I've written about the '90s a lot these past few months, but I feel like that's only because so much of the 1990s is back. Is it because those of us who were kids then are suddenly adults with money that's burning a collective hole in our pockets? That's probably part of it. Part of it is also probably that the feeling of nostalgia is just so good.
Please feel free to listen to your old No Doubt CDs on your Discman, tie your hair back in a scrunchie, and remember what life was like with dial-up internet as you read why 2013 is like, totally the year of the 1990s.
This week, people are talking about the "Best Song Ever," a "Full House" semi-reunion, and Kristen Wiig as Michael Jordan.
1D's "Best Song Ever"
Earlier this week, Directioners were super excited when One Direction's new single, "Best Song Ever," leaked a few days early. The song was set to come on July 22, and the band was even releasing daily video teasers culminating in a countdown until the song's release. With only five days to go, the song leaked online July 17. To be fair, the band had been teasing the song since they released the trailer for their 3D movie, "This Is Us," back in June. I doubt this will hurt sales even a little bit.
There are so many sitcoms I used to watch and love as a kid. They were wholesome! They were funny! They kept me out of my family's hair for at least a good 30 minutes! I may have loved them then, but that doesn't mean I'd still love them today. Here are four shows I was obsessed with as a kid, and now totally regret trying to re-watch as an adult.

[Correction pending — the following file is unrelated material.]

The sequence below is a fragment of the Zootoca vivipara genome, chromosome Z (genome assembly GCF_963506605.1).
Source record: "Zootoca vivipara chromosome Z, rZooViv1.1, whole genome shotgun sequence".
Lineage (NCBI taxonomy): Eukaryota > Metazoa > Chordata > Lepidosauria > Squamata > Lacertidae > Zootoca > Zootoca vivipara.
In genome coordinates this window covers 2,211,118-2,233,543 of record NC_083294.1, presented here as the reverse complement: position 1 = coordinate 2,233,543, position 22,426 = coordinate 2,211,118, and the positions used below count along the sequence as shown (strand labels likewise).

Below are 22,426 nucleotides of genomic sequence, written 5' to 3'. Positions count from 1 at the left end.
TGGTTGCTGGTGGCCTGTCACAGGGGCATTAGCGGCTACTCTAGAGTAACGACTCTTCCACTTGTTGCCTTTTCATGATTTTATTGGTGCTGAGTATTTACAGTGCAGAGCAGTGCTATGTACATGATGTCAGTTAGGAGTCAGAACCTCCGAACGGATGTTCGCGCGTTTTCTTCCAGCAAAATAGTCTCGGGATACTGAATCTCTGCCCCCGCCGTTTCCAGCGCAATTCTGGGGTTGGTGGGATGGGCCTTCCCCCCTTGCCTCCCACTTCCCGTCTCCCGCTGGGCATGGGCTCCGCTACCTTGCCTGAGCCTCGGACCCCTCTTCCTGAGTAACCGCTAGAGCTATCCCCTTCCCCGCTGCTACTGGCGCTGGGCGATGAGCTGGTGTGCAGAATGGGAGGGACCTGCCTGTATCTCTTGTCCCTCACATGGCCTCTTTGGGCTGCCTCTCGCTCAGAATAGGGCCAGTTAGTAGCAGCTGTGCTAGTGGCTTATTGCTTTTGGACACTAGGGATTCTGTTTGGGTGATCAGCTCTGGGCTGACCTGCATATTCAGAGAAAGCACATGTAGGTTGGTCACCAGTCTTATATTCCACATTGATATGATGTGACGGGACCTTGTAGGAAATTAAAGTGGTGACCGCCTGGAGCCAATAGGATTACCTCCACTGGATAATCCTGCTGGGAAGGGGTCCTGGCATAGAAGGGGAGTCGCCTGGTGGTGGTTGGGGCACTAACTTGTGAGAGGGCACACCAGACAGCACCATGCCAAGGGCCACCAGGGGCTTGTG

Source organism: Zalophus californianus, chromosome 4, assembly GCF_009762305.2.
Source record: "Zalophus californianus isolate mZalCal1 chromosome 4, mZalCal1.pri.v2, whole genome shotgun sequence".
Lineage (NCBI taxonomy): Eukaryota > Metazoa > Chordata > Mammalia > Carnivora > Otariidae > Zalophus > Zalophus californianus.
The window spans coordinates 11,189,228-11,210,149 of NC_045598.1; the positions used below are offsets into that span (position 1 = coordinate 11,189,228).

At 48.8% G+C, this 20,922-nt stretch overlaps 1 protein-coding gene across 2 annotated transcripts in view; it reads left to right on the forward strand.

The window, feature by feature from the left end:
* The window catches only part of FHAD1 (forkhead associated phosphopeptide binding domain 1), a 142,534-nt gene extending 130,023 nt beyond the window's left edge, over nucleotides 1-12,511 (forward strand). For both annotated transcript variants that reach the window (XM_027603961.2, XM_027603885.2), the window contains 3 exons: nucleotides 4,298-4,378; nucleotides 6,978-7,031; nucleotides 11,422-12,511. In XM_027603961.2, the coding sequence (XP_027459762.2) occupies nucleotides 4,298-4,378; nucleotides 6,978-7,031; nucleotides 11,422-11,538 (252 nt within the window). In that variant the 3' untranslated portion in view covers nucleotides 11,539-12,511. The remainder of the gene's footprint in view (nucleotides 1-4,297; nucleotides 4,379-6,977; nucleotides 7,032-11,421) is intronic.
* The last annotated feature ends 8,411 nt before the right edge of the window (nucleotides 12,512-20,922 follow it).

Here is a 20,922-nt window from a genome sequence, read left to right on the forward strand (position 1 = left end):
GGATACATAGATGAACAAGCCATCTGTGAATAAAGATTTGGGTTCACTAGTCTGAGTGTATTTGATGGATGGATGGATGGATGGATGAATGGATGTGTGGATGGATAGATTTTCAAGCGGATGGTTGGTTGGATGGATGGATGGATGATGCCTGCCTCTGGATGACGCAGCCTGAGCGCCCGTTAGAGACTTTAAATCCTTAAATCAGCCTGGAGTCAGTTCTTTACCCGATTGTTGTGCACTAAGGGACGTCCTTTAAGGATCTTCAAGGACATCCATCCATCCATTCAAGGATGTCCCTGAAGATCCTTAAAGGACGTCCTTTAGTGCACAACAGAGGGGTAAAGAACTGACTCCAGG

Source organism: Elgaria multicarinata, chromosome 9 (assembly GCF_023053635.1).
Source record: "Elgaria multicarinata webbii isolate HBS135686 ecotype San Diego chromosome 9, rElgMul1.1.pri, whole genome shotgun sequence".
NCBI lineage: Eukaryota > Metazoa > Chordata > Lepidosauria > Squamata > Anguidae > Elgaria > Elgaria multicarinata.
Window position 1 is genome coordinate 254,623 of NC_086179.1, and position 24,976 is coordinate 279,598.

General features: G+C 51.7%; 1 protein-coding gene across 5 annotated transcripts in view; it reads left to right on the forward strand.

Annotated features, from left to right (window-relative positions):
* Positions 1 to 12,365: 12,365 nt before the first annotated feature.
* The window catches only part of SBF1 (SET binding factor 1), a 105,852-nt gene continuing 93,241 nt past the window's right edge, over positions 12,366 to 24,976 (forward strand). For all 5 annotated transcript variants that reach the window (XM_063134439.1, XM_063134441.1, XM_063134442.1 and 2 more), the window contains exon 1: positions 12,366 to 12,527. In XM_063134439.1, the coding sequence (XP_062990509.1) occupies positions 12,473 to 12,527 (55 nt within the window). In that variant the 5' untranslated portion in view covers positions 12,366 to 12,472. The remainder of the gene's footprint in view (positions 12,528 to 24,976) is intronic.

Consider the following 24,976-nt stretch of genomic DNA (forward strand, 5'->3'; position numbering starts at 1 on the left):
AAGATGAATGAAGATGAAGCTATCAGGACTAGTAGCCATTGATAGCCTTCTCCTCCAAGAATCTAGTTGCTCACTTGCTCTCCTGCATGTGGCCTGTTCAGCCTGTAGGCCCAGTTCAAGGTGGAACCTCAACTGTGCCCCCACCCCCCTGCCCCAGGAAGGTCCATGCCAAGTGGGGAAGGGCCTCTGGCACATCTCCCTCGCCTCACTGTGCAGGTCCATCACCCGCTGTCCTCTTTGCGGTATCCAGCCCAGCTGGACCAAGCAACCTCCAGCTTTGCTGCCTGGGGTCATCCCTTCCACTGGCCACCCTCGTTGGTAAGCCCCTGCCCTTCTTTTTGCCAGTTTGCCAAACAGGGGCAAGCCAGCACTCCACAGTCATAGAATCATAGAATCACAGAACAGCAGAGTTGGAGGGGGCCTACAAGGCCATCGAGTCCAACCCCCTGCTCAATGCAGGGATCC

"Full House" is the ultimate '90s sitcom offender. The cheesy intro, the live studio audience, the puns, and that music. You know the music I'm talking about. Something bad has happened and one of the girls needs to have a stern talking to, or they need to learn a life lesson — which, in turn, means we need to learn a life lesson. That soft music starts up and it's not long before you're learning why it's not okay to give in to peer pressure or why we should all just be ourselves. And then everything is perfectly resolved and they all live happily ever after.
As a kid, this format worked perfectly. You got a couple of laughs, and you also learned something (to its credit, "Full House" did tackle subjects like loss). It wasn't complex, it was wrapped up in 20 minutes, and it usually had a happy ending. As an adult, this format is cloying to the point where you're lucky if you make it past the first few minutes of an episode.